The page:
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6. Security Assessment and Testing

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6. Security Assessment and Testing

  1. 1. CNIT 125: Information Security Professional (CISSP Preparation) Ch 6. Security Assessment and Testing
  2. 2. Assessing Access Control
  3. 3. Penetration Testing • Authorized white hat hacker breaks into an organization
  4. 4. Social Engineering • Exploiting the human mind • Often tricks the user into clicking a link • Zero-knowledge (black box) test • No information provided to attacker • Full-knowledge test • Provides pen tester with network diagram, policies and procedures, and sometimes results from previous pen testers • Partial-knowledge test
  5. 5. Penetration Tester Tools and Methodology • Metasploit (open source) • Core Impact and Immunity Canvas (closed source) • Methodology
  6. 6. Assuring Confidentiality, Data Integrity, and System Integrity • Pen testers must ensure confidentiality of data they access • Report should be treated as confidential
  7. 7. Vulnerability Testing • Also called Vulnerability Scanning • Uses a tool like Nessus or OpenVAS • Finds vulnerabilities • Requires manual verification and assessment • Must be matched to real threats to find true risk
  8. 8. Security Audit • Tests against a public standard • Such as PCI-DSS (Payment Card Industry Data Security Standard)
  9. 9. Security Assessment • View many controls across multiple domains • Policies and procedures • Administrative controls • Change management • Other tests (pen tests, vuln assessments, security audits)
  10. 10. Internal and Third Party Audits • Internal audits • Assessing adherence to policy • External audits • Require security professionals to play a role • Response and remediation to audit findings • Demonstrating mitigations
  11. 11. Log Reviews • Easiest way to verify that access control mechanisms are working
  12. 12. Centralized Logging • A central repository allows for more scalable security monitoring and intrusion detection • Syslog transmits log data in plaintext over UDP port 514 • Log retention • May be relevant to legal or regulatory compliance
  13. 13. Software Testing Methods
  14. 14. Software Testing Methods • Discovering programmer errors • Custom apps don't have a vendor providing security patches • Source code review helps • Two general approaches: • Static and dynamic analysis • Also manual code review • Pair programming is employed in agile programming shops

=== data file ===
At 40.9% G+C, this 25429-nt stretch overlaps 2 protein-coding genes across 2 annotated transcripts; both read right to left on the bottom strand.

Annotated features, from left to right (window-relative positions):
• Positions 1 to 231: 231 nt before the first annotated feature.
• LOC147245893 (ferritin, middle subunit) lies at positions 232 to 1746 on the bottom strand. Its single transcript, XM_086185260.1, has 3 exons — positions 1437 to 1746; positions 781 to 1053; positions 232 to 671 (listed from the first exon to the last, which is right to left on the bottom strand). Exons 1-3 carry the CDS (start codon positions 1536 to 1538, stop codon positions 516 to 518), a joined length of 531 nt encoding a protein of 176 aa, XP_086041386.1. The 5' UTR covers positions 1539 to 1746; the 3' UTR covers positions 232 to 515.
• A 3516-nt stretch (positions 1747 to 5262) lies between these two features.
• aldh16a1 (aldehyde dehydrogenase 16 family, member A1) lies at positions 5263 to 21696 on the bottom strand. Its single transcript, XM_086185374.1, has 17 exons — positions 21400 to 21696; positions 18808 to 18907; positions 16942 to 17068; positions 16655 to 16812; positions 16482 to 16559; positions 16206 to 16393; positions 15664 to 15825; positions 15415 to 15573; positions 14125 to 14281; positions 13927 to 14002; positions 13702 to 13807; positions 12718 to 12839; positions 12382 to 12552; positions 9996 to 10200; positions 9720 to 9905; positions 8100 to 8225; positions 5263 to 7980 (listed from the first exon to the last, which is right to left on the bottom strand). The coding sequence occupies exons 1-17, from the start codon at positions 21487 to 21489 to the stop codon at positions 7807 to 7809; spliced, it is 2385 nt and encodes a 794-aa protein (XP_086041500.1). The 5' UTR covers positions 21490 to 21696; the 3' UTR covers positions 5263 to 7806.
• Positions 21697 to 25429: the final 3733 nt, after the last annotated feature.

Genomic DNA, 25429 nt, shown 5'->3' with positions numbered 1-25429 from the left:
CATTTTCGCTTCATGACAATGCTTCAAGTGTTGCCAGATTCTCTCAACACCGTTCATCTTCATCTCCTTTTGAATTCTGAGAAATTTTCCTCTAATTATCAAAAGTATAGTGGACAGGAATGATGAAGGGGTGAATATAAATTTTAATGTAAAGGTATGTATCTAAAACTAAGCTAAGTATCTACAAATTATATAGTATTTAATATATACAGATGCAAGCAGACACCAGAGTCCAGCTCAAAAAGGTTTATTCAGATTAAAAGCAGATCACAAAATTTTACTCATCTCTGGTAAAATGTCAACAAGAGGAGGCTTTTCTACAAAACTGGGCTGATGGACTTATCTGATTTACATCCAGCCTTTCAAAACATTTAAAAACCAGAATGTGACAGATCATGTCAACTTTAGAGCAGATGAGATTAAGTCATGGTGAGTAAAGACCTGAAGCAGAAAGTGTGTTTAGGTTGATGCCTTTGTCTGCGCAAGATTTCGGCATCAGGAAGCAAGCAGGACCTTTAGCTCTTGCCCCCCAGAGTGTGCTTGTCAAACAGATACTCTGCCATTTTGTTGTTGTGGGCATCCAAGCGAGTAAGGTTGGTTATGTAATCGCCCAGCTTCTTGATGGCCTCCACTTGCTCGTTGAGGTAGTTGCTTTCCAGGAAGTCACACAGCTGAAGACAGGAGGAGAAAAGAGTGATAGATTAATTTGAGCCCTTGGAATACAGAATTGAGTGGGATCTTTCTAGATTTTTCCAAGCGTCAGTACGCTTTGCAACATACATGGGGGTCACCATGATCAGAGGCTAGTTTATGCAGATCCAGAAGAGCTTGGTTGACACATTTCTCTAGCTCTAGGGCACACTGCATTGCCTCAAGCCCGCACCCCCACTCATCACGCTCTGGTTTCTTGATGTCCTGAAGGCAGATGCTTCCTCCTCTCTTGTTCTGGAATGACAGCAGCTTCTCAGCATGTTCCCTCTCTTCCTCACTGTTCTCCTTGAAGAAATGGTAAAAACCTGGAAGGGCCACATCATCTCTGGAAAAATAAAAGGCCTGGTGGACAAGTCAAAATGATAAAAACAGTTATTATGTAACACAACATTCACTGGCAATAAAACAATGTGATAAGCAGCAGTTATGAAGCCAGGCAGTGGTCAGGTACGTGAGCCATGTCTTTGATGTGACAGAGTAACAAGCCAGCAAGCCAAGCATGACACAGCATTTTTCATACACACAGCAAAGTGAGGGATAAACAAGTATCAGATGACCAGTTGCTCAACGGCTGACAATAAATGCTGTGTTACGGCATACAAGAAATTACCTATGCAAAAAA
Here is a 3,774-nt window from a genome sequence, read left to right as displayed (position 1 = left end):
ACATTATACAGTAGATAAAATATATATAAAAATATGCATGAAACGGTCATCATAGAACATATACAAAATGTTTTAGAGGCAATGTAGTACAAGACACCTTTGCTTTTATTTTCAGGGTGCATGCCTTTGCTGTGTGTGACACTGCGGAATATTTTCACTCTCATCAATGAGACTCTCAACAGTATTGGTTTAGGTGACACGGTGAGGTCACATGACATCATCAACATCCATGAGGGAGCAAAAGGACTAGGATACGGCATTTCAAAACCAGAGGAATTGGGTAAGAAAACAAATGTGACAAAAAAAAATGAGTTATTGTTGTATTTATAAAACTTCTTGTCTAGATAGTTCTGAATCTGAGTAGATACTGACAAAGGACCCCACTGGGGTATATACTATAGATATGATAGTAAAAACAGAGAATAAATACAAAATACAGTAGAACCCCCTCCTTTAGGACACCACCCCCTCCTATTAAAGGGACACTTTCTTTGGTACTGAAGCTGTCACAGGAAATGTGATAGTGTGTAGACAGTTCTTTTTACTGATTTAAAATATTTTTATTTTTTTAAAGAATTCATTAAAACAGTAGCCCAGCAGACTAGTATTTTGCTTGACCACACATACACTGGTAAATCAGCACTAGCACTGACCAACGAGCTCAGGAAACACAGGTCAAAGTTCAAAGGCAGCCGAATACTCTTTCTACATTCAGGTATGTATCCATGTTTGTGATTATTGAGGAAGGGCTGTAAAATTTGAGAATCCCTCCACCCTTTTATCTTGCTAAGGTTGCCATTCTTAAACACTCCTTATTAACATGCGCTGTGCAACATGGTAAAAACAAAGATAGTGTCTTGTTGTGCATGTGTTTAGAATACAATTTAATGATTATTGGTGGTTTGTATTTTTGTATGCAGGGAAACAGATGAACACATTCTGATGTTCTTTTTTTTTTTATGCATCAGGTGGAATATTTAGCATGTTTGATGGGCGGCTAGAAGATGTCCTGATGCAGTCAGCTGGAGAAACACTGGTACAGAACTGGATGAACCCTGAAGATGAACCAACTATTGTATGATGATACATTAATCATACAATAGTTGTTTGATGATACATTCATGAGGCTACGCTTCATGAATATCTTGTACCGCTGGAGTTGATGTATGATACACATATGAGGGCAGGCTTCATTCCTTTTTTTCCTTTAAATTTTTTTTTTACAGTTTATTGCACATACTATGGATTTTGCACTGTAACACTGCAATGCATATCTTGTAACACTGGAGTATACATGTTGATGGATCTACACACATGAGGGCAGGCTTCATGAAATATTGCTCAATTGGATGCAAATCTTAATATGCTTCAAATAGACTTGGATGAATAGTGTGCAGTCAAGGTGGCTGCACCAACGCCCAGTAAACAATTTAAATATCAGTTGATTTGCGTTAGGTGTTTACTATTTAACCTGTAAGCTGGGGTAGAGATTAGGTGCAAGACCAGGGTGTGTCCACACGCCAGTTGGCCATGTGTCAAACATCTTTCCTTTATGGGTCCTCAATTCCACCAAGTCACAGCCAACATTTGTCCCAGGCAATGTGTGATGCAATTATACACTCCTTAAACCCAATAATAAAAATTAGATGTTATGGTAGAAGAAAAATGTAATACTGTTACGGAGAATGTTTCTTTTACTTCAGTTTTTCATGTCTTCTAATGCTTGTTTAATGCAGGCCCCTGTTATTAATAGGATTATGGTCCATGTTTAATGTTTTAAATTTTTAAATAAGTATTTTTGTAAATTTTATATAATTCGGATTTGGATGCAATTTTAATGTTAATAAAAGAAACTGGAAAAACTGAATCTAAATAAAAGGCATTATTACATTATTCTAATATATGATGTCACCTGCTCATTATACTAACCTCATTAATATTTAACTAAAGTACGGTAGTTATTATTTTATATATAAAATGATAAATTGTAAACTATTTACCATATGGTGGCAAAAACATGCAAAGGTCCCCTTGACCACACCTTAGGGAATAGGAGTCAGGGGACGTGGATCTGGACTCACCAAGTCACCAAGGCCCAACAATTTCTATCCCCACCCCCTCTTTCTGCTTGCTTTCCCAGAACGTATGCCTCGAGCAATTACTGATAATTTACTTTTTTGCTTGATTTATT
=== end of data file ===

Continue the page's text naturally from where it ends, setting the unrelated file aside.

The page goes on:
15. 15. Static and Dynamic Testing • Static testing: the code is not running • Review source code for insecure practices, unsafe functions, etc. • Unix program lint • Compiler warnings • Dynamic testing: while code is executing • White box testing: tester has source code • Black box: tester has no internal details
  16. 16. Traceability Matrix • Maps customer requirements to software testing plan
  17. 17. Synthetic Transactions • Simulating business activities • Often used for Web apps
  18. 18. Software Testing Levels • Unit testing • Tests components like functions, procedures, or objects • Installation testing • Tests software as it is installed and first operated • Integration Testing • Testing multiple software components as they are combined into a working system
  19. 19. Software Testing Levels • Regression testing • Testing softare after updates, modification, or patches • Acceptance testing • Testing to ensure the software meets the customer's requirements • When done by customer, called User Acceptance Testing
  20. 20. Fuzzing • A type of black box testing • Sends random malformed data into software programs • To find crashes • A type of dynamic testing • Has found many flaws
  21. 21. Combinatorial Software Testing • Seeks to identify and test all unique combinations of software inputs • Pairwise testing (also called all pairs testing)
  22. 22. Misuse Case Testing • Formally model an adversary misusing the application • A more formal and commonly recognized way to consider negative security outcomes is threat modeling • Microsoft highlights it in their Security Development Lifecycle (SDL)
  23. 23. Test Coverage Analysis • Identifies the degree to which code testing applies to the entire application • To ensure that there are no significant gaps
  24. 24. Analyze and Report Test Outputs • Security test results are easy to produce • Actually improving security is much more difficult • Data must be analyzed to determine what action to take

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